Worship of service to all beings. Part of ongoing worship is the realization that we have a symbiotic relationship with all beings including plants, insects and animals. When we needlessly abuse the environment, we only end up hurting ourselves. Proper action also extends to maintaining our surroundings, sustaining life’s balance, and protecting our neighbors and other species with whom we share the planet. It’s living in alignment with the cosmic order.
Attitude of appreciation/gratitude. This means learning to appreciate what we already have and accepting the results of our chosen actions without attachment. By understanding this and standing up to our binding likes and dislikes, we can be more at peace with ourselves and the world.
Attitude of non-comparison. When we constantly compare ourselves with others in regard to appearances, personality, size of bank account, etc. we put ourselves in conflict with those around us. We needn’t play the ego’s game of thinking we are better (or worse) than anyone else.
Attitude of humility. We should accept success with gratitude and humility remembering that no action takes place without the blessing of all things in the field. There are countless forces that make even the smallest of successes possible everyday.
Attitude of devotion. This type of devotion is one where I accept all the results of my actions as a gift (prasad). Even our failures are accepted as a gift due to their often unnoticed ability to teach and help us grow.
Additional attitudes and actions related to karma yoga include:
Giving more than you take. We appreciate what has been given to us and reciprocate by giving back. In today’s hyper-consumer society, the environment is on life-support because as a society, we are only focused on what we can extract from it. Most of the world’s problems are based on this simple oversight.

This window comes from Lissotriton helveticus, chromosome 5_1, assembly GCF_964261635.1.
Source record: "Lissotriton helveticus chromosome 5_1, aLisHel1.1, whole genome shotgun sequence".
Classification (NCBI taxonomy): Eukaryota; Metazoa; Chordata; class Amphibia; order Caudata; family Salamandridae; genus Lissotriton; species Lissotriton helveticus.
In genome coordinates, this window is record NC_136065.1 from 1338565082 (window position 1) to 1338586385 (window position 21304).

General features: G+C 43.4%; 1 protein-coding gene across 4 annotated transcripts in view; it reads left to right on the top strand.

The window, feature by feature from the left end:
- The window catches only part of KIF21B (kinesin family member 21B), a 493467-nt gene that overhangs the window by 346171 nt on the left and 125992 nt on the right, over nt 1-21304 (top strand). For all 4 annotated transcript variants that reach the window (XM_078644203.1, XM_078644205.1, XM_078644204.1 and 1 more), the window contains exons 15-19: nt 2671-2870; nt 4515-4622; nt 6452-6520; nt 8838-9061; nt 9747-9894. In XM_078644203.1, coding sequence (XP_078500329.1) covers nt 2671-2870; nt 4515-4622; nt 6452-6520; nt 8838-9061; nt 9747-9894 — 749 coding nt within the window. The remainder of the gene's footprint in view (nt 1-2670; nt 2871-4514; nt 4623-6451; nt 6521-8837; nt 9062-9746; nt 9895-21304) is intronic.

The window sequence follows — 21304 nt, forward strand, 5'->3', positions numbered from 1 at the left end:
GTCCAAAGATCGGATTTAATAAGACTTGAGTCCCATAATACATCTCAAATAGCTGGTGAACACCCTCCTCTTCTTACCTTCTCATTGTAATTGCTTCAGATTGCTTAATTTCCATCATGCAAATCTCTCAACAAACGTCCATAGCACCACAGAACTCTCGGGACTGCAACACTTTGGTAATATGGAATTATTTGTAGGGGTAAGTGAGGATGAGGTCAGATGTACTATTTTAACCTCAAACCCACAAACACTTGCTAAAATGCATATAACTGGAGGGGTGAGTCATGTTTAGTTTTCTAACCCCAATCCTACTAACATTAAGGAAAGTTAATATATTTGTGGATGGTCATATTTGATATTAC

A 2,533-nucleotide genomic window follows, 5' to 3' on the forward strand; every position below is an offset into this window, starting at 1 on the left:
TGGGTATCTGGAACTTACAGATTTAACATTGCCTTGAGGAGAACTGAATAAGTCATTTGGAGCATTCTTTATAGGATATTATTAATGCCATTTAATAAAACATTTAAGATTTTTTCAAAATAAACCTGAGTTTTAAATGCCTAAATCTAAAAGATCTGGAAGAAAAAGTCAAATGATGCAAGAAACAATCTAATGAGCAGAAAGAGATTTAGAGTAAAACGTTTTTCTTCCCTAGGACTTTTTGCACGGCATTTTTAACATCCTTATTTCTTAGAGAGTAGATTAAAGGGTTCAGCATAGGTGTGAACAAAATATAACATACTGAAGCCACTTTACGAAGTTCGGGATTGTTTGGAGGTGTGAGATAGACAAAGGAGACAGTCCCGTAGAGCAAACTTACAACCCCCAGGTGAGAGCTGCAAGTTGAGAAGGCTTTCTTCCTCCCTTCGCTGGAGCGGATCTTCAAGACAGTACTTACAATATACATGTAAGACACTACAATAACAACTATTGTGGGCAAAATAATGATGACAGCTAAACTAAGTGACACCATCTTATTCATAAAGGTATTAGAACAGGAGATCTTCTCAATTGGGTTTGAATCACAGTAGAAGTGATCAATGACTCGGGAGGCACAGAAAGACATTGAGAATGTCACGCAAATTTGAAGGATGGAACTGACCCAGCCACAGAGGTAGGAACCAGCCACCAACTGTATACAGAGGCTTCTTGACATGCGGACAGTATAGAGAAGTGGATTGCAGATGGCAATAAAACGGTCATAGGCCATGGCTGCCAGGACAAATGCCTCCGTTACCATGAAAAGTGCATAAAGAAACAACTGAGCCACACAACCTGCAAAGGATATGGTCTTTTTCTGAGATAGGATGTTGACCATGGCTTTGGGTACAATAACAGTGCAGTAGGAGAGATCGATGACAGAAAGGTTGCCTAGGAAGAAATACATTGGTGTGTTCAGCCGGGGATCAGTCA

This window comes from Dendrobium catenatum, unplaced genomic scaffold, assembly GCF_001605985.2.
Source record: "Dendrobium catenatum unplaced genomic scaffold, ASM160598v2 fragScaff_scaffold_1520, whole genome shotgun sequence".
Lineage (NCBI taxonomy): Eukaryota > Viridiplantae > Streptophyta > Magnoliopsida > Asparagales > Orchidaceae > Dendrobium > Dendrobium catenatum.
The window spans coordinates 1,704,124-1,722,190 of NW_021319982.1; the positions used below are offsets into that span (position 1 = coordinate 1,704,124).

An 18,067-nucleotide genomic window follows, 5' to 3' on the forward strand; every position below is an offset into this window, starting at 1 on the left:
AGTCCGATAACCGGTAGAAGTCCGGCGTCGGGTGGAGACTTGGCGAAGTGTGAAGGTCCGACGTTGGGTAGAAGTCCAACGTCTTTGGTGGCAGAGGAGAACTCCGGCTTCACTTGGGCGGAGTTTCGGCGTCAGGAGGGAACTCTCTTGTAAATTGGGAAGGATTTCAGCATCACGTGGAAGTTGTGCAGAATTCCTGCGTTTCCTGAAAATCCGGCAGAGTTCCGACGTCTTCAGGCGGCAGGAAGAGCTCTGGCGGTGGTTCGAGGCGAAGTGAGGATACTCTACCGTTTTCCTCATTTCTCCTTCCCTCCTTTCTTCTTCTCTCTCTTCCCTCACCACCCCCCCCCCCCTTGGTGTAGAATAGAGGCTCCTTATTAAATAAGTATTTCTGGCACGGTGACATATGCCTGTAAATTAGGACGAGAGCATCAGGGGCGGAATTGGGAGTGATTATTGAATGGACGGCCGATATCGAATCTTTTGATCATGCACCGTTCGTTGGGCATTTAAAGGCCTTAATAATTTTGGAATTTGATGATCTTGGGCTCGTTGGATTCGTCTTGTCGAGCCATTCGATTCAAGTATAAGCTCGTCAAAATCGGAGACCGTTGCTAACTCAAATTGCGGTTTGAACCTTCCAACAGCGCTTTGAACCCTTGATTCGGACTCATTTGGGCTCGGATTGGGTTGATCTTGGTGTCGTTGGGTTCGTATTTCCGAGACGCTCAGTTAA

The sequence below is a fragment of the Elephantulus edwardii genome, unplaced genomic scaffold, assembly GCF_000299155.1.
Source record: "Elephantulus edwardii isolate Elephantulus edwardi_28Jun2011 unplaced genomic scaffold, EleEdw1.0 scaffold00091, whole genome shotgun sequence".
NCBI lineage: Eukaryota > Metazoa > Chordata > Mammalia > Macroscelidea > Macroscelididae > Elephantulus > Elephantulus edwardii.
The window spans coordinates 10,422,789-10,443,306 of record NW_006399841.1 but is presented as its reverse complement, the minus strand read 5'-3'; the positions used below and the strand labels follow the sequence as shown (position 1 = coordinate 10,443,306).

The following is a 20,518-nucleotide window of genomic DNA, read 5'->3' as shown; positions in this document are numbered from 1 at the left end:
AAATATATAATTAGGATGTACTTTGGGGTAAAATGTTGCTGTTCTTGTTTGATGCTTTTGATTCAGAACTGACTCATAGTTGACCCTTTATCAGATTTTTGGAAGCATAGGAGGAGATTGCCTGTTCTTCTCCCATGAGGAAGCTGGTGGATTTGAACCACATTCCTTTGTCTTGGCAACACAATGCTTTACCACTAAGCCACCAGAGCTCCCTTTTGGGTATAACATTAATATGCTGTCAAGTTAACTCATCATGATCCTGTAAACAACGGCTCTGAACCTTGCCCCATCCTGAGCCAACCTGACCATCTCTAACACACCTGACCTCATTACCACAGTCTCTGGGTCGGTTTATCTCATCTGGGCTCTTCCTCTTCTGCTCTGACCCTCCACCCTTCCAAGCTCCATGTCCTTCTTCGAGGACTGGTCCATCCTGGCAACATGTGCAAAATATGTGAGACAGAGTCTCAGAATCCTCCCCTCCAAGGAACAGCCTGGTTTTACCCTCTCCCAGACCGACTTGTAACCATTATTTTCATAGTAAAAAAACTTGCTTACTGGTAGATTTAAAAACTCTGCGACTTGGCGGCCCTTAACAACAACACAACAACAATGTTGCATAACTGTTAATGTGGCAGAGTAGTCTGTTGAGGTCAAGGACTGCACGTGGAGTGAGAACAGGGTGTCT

Fulfilling duties to family and community. For example, employment needn’t always be about following our passion, building a career and squeezing maximum pleasure from it. Sometimes we must do things because others depend on our actions for their well-being. It’s not about sacrifice (giving up something), it’s about duty (responsibility/role/purpose/service).
Being an example to others. Even Arjuna in the Bhagavad Gita is reminded by Krishna that his actions are imitated by others and for this reason, he must follow through with his duty. The best way to teach is through example.
Work as offering. We do work as an offering to God/the field/the world. We do it in the spirit of giving and taking care of ourselves, the environment and other beings. This can apply to all actions, however small, and helps prevent our actions from binding in negative ways through association with the ego.
Not owners, caretakers. It’s all God’s stuff. Nothing belongs to us, not even the body. We should be grateful we’ve had the opportunity to use and enjoy whatever has been temporarily provided.
“Do your best and let it rest.” We are mindful that ultimately, Ishvara is in charge of any and all results. As much as we’d like to have the results always be in our favor, we understand it’s not possible.
The benefits of karma yoga are many:
It helps to purify the mind and prepare it for Self-knowledge
It teaches us that ultimately, we are not the doer
It neutralizes stress with the knowledge that everything is a gift and that we’re not in control of the results. It helps us to let go of attachments
It cultivates gratitude which counteracts harmful emotions such as pride, fear, resentment and bitterness
It helps create a calm and peaceful center
Its attitude is contagious and raises the spirit of those around us